Participants were recruited from research volunteers with or without mental disorders, local schools, or a local pediatric outpatient clinic specializing in neurodevelopmental disorders. Participants totaled 128 children aged 6 to 16 years, of which 73 had any psychiatric diagnosis and 55 had no diagnosis (19 typically developing, 29 from community schools). Psychiatric diagnoses given by child psychiatrists or developmental pediatricians were autism spectrum disorder (n = 47), attention-deficit/hyperactivity disorder (n = 23), anxiety disorder (n = 2), specific phobia (n = 14), social phobia (n = 4), obsessive-compulsive disorder (n = 1), adjustment disorder (n = 2), tic disorders (n = 5), and others (n = 7). Thirteen of 73 children with any mental disorder had more than one diagnosis. Parent ratings were obtained for 108 children (69 clinical), and teacher ratings were obtained for 75 children (42 clinical). To examine inter-rater reliability, we used data from 63 participants rated by both parent and teacher at almost the same time. We collected retest data from the parents of 34 children 14 to 137 days later, and teachers of 18 children 10 to 107 days later (practical limitations precluded a shorter collection interval).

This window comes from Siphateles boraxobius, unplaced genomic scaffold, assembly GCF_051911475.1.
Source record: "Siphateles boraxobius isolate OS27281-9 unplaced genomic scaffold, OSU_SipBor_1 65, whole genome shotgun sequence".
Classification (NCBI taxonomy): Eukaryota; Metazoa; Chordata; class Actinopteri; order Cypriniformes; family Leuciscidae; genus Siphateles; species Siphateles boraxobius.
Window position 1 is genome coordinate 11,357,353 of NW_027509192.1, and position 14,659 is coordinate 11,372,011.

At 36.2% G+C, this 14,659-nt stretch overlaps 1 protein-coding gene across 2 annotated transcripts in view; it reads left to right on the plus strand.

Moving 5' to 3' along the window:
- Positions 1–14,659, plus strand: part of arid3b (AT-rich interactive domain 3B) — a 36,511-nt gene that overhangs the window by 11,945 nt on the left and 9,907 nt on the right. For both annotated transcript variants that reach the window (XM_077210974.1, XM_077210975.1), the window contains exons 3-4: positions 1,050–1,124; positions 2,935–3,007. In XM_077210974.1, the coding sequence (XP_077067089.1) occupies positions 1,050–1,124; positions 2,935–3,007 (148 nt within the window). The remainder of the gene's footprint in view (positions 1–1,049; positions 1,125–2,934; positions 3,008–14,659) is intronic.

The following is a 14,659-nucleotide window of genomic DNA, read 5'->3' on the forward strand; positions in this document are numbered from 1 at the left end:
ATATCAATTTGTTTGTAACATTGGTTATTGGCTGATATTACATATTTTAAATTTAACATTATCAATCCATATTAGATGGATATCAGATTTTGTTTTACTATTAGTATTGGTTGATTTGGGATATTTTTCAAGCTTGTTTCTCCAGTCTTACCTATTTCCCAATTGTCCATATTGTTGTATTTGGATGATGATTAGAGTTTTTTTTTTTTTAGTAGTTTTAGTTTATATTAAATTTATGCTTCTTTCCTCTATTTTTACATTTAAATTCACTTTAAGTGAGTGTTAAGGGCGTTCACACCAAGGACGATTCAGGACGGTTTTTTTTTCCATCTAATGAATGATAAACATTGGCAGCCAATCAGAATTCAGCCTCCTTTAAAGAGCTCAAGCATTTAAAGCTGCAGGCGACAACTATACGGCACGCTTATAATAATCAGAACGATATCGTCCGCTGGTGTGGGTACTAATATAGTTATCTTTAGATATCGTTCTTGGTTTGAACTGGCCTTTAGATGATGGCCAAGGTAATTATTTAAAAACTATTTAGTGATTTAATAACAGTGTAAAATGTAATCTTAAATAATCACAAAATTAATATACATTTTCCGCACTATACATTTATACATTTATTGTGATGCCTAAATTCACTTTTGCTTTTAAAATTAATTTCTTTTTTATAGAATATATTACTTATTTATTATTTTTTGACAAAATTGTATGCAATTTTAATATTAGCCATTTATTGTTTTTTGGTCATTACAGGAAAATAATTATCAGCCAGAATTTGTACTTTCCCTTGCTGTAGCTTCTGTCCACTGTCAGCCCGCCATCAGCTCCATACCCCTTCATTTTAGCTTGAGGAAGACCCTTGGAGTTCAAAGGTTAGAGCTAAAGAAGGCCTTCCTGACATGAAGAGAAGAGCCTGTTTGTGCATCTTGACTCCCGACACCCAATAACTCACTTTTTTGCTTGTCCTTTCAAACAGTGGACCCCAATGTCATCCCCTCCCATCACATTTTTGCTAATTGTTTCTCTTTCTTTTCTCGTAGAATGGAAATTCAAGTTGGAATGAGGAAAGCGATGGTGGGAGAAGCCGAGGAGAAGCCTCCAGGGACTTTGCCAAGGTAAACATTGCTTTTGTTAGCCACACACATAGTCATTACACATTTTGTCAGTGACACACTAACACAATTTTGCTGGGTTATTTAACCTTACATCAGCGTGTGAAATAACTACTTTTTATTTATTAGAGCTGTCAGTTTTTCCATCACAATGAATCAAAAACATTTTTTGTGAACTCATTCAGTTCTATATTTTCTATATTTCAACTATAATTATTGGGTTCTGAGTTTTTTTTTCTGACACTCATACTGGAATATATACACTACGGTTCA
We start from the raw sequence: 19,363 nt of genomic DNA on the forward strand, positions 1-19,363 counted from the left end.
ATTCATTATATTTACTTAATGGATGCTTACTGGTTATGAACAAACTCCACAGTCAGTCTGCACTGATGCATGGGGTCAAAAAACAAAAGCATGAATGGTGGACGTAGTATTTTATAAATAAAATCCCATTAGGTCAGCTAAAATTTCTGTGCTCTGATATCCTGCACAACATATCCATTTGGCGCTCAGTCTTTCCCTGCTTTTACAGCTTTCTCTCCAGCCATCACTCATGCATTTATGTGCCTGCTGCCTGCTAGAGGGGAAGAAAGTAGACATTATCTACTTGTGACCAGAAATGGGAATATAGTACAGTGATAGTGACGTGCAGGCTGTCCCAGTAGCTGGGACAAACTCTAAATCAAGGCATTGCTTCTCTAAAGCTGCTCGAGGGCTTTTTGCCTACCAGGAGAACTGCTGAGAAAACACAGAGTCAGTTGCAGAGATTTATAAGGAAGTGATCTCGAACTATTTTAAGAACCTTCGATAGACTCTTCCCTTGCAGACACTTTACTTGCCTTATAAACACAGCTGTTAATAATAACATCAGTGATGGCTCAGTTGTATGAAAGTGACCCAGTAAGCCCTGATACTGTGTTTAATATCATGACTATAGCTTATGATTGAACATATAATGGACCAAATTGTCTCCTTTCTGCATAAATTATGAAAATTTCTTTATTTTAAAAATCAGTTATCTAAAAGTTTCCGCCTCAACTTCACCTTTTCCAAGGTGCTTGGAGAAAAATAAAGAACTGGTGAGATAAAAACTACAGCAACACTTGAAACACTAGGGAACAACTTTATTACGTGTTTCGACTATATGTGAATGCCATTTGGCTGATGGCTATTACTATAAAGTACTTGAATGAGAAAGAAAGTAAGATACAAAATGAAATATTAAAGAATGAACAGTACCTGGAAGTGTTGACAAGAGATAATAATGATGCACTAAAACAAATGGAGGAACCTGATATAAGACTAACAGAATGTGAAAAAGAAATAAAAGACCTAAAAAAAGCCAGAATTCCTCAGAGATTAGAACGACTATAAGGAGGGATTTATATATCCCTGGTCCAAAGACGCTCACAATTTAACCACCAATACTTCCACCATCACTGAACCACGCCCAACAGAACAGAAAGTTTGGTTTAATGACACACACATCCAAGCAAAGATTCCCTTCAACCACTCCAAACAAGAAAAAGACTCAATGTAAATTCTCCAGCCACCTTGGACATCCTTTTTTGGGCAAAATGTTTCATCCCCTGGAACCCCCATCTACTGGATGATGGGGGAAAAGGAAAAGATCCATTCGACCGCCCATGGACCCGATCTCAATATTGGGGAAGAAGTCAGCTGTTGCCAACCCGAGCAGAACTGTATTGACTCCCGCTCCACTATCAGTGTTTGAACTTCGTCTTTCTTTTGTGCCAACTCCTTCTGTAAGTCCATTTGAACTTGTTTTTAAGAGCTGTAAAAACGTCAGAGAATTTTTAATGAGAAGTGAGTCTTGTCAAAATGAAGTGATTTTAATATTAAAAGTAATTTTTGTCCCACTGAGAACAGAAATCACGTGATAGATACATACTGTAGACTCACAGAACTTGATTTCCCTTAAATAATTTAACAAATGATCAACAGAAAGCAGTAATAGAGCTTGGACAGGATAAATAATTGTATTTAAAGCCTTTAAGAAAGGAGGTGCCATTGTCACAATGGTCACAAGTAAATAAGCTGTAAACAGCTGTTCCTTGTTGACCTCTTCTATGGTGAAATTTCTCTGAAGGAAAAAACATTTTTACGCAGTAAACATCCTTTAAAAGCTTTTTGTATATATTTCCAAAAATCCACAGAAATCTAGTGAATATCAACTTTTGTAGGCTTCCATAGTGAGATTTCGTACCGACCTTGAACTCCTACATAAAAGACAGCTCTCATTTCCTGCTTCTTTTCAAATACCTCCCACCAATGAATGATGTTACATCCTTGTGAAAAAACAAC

Measures

Strengths and difficulties questionnaire

The SDQ is a 25-item questionnaire assessing child psychopathology and positive strengths of children and adolescents. Twenty-five items are classified into five subscales, four difficulties subscales (emotional symptoms, conduct problems, hyperactivity/inattention, peer problems) and one subscale on prosocial behavior. Each item is scored on a 3-point scale (0 = not true, 1 = somewhat true, 2 = certainly true). Each subscale score ranges from 0 to 10, and four difficulties subscale scores add up to a total difficulties score (range 0–40); higher difficulties scores indicate more difficulties, whereas the prosocial subscale score is reversely coded. The authorized Japanese translations of the SDQ [28] were used in this study.

Child behavioral checklist

The CBCL, a 113-item questionnaire assessing child psychopathology, comprises eight subscales (withdrawal problems, somatic complaints, anxious/depressed, social problems, thought problems, attention problems, delinquent behavior, aggressive behavior) [8]. After each item is scored on a 3-point scale, eight individual subscale scores, an internalizing score (withdrawal problems, somatic complaints, and anxious/depressed subscales), an externalizing score (delinquent and aggressive behavior subscales), and a total score can be calculated. The Japanese version was shown to be valid and reliable [29, 30] and to have an 8-syndrome structure [31]. In this study, 46 parents and 29 teachers of primary schoolchildren in the validation sample completed the CBCL for Ages 4–18 (CBCL/4-18) and the Teacher Rating Form (TRF), respectively.